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"Never Again" After October 7th

On November 13th, Jewish Currents and Diaspora Alliance—an international group dedicated to fighting antisemitism and its instrumentalization—hosted an online event titled “Hijacking Memory: The Holocaust and the Siege of Gaza.” The event, which featured Holocaust scholars Omer Bartov, Raz Segal, and Jelena Subotić and was moderated by Jewish Currents contributing writer Linda Kinstler, explored the dangers of comparing October 7th to the Holocaust and asked what such a parallel obscures about our understanding of the current crisis in Israel/Palestine. Today, we are sharing an edited transcript, published on our website; an excerpt is included below.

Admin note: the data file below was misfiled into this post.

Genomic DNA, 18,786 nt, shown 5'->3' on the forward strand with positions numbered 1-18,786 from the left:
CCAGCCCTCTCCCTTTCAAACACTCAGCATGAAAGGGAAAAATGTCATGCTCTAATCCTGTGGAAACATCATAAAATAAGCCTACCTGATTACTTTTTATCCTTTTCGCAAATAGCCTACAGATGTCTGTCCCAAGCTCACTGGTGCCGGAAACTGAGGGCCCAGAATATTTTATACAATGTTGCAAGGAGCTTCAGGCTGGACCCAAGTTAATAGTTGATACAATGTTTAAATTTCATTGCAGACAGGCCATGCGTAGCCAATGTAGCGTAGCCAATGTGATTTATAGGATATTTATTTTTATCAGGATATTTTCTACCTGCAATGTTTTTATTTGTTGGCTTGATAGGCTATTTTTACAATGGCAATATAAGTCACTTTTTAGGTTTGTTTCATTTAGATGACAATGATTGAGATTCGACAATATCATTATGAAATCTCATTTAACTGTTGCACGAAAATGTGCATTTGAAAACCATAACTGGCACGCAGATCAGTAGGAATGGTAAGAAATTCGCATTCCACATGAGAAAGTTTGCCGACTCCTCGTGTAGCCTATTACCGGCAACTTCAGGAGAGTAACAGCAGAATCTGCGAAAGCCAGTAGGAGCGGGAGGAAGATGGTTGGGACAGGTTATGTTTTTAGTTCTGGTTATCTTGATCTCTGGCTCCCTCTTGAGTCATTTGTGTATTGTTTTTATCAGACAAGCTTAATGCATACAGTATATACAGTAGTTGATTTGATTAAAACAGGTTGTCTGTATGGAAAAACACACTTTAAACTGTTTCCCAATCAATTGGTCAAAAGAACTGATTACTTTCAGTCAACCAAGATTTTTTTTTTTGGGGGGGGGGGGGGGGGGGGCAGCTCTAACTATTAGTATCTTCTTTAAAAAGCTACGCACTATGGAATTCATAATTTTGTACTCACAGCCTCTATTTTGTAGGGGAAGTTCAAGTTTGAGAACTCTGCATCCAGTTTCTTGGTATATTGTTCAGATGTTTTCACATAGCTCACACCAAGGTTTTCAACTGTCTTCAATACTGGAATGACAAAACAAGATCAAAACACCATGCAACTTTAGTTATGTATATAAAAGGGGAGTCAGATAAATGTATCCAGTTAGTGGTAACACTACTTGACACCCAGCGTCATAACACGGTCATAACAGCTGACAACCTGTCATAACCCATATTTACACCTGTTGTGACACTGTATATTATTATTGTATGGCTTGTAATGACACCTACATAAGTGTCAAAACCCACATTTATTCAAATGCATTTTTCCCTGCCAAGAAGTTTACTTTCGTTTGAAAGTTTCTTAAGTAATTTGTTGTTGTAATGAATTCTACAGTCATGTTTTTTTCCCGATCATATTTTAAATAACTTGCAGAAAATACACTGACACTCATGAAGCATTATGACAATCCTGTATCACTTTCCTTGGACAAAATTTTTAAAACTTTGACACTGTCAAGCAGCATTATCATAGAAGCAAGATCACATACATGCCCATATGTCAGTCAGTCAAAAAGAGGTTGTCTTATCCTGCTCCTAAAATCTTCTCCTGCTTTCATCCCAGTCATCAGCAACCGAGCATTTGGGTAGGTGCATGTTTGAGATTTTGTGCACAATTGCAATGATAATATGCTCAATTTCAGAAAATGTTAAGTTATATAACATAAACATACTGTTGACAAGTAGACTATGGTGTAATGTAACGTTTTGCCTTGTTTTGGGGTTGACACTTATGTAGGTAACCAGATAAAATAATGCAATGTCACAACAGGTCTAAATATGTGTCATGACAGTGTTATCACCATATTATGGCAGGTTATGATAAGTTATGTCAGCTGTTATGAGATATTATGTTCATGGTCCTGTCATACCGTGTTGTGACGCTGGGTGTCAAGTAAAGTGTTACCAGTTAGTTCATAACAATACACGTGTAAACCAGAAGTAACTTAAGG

“Never Again” After October 7th
Scholars of the Holocaust discuss the mobilization of Jewish memory in the wake of Hamas’s attacks and Israel’s war on Gaza.
Linda Kinstler